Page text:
Should you find yourself stationed in an urban environment, you probably lucked out in terms of acquiring food. People have food everywhere so, since I'm assuming the population has decreased significantly, you're going to have some options. However, depending on your disaster and specific location, certain options may or may not be more fruitful. For example, if people had time to prepare for the disaster, there will be both more people still around and less food in residencies. In that case, look for grocery stores to take food from. Remember, fresh produce, meat, and milk are the first foods to go bad, so make sure you either eat them first or find somewhere where you can store them for some length of time because the grocery store most likely will not have electric power. If there is not a noticeable number of people still in the area, I would recommend staying in the grocery store. The reason I don't recommend it when people are around is that they will probably converge there as well, and if you take residence there you may be perceived as a threat. But I'll leave social interaction for another post.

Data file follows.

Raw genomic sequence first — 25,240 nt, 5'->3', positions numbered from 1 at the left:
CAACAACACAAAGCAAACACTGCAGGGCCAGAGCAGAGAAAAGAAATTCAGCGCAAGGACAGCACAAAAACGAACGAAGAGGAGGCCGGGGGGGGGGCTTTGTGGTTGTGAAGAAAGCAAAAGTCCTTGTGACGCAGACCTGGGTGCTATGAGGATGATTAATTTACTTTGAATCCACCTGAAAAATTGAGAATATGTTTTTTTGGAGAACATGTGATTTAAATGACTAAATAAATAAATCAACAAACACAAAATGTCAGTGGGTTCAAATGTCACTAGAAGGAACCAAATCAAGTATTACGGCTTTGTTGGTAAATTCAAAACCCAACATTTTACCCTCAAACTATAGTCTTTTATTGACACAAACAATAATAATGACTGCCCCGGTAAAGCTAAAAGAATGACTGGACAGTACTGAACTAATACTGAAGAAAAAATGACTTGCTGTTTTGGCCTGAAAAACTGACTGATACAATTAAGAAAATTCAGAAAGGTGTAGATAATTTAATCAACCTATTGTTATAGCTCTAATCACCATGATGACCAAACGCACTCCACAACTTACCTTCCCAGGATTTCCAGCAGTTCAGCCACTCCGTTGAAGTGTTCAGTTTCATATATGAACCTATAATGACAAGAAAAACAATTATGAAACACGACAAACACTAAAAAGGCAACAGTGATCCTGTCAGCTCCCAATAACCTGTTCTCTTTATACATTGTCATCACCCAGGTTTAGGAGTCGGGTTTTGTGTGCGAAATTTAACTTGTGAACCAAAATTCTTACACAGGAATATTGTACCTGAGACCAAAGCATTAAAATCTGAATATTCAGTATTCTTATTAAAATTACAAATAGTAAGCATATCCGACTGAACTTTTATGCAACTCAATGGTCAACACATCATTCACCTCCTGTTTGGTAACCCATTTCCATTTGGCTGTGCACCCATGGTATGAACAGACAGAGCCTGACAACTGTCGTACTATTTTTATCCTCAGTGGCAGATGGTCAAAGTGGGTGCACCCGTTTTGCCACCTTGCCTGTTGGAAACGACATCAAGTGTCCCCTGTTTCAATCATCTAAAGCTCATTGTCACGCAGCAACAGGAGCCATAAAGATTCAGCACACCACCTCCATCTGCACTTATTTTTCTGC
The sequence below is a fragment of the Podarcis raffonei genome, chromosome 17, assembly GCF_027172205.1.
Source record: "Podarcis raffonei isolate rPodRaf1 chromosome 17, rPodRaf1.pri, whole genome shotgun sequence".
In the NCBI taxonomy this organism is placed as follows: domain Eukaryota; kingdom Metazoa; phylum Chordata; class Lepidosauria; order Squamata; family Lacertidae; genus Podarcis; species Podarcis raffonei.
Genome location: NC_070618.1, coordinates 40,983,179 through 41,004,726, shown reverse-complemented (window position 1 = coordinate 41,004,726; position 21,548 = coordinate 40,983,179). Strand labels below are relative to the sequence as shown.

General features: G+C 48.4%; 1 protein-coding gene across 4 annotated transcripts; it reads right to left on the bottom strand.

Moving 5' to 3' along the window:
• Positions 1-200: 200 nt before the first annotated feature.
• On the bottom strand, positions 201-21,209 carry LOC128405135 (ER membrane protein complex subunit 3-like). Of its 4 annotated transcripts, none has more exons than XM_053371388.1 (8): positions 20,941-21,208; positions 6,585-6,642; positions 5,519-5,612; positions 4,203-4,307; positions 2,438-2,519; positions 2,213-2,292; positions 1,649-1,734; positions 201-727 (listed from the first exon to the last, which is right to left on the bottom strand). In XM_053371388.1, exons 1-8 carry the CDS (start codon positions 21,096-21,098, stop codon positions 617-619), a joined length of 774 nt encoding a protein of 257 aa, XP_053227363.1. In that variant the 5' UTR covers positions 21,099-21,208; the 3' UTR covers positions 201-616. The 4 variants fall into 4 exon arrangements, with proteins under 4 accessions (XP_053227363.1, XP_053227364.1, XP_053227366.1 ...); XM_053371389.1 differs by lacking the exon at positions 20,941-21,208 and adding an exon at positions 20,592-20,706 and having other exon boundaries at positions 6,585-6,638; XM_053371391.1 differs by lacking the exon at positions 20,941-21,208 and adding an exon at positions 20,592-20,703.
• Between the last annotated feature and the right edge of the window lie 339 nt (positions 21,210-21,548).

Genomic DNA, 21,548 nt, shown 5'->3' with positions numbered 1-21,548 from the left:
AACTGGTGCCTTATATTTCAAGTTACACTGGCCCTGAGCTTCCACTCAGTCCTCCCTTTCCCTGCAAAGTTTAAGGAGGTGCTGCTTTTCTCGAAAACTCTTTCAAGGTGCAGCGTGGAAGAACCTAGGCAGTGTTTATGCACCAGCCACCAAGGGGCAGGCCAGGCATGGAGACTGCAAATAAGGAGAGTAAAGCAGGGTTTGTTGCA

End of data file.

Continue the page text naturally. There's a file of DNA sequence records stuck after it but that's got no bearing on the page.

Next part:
A key to remember, especially in an urban setting: know what is worth the effort! Don't risk the dangers of urban decay for minimal or dimly-perceived rewards. Only spend effort on something if you will be rewarded with more energy than you spent. As a corollary to that: don't unnecessarily risk your life! It's your biggest asset! If you're not sure if you should do something risky or move on, remember the rule of threes. An average human can survive for about three minutes without air, three hours without protection from the elements, three days without water, and three weeks without food. It varies slightly per person, but that is a good guide. Keep it in mind if you happen to need to decide between scaling the side of a building and going a few days without food. Your well-being will thank you.